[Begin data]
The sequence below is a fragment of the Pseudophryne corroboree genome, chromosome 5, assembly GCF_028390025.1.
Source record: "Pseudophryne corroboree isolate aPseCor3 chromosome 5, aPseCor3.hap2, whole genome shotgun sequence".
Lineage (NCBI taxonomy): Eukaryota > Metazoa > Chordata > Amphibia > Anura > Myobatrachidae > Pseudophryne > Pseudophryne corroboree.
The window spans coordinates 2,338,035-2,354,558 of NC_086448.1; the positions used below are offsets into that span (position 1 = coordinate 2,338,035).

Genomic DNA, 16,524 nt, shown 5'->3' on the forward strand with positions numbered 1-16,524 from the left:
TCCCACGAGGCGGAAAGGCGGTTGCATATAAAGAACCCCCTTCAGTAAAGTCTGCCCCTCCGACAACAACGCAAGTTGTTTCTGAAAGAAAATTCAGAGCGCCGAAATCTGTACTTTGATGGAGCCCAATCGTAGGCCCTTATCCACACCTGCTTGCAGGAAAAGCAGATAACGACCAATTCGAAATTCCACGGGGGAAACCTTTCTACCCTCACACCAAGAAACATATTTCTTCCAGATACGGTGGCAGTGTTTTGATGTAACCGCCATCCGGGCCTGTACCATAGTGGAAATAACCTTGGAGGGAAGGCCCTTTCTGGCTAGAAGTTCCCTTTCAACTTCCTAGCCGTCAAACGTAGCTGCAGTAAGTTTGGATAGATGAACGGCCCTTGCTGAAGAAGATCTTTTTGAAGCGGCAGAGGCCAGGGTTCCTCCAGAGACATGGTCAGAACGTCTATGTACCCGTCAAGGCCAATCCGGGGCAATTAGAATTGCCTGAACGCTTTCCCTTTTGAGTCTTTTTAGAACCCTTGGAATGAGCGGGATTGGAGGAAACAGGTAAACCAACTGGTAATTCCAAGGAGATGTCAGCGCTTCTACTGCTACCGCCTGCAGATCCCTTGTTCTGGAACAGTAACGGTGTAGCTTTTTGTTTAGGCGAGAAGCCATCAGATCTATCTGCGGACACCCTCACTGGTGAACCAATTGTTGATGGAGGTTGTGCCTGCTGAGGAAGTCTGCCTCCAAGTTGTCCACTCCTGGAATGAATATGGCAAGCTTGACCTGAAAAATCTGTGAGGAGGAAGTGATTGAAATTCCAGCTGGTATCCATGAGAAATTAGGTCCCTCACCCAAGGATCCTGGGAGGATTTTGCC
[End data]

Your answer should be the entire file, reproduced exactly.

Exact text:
The sequence below is a fragment of the Pseudophryne corroboree genome, chromosome 5, assembly GCF_028390025.1.
Source record: "Pseudophryne corroboree isolate aPseCor3 chromosome 5, aPseCor3.hap2, whole genome shotgun sequence".
Lineage (NCBI taxonomy): Eukaryota > Metazoa > Chordata > Amphibia > Anura > Myobatrachidae > Pseudophryne > Pseudophryne corroboree.
The window spans coordinates 2,338,035-2,354,558 of NC_086448.1; the positions used below are offsets into that span (position 1 = coordinate 2,338,035).

Genomic DNA, 16,524 nt, shown 5'->3' on the forward strand with positions numbered 1-16,524 from the left:
TCCCACGAGGCGGAAAGGCGGTTGCATATAAAGAACCCCCTTCAGTAAAGTCTGCCCCTCCGACAACAACGCAAGTTGTTTCTGAAAGAAAATTCAGAGCGCCGAAATCTGTACTTTGATGGAGCCCAATCGTAGGCCCTTATCCACACCTGCTTGCAGGAAAAGCAGATAACGACCAATTCGAAATTCCACGGGGGAAACCTTTCTACCCTCACACCAAGAAACATATTTCTTCCAGATACGGTGGCAGTGTTTTGATGTAACCGCCATCCGGGCCTGTACCATAGTGGAAATAACCTTGGAGGGAAGGCCCTTTCTGGCTAGAAGTTCCCTTTCAACTTCCTAGCCGTCAAACGTAGCTGCAGTAAGTTTGGATAGATGAACGGCCCTTGCTGAAGAAGATCTTTTTGAAGCGGCAGAGGCCAGGGTTCCTCCAGAGACATGGTCAGAACGTCTATGTACCCGTCAAGGCCAATCCGGGGCAATTAGAATTGCCTGAACGCTTTCCCTTTTGAGTCTTTTTAGAACCCTTGGAATGAGCGGGATTGGAGGAAACAGGTAAACCAACTGGTAATTCCAAGGAGATGTCAGCGCTTCTACTGCTACCGCCTGCAGATCCCTTGTTCTGGAACAGTAACGGTGTAGCTTTTTGTTTAGGCGAGAAGCCATCAGATCTATCTGCGGACACCCTCACTGGTGAACCAATTGTTGATGGAGGTTGTGCCTGCTGAGGAAGTCTGCCTCCAAGTTGTCCACTCCTGGAATGAATATGGCAAGCTTGACCTGAAAAATCTGTGAGGAGGAAGTGATTGAAATTCCAGCTGGTATCCATGAGAAATTAGGTCCCTCACCCAAGGATCCTGGGAGGATTTTGCC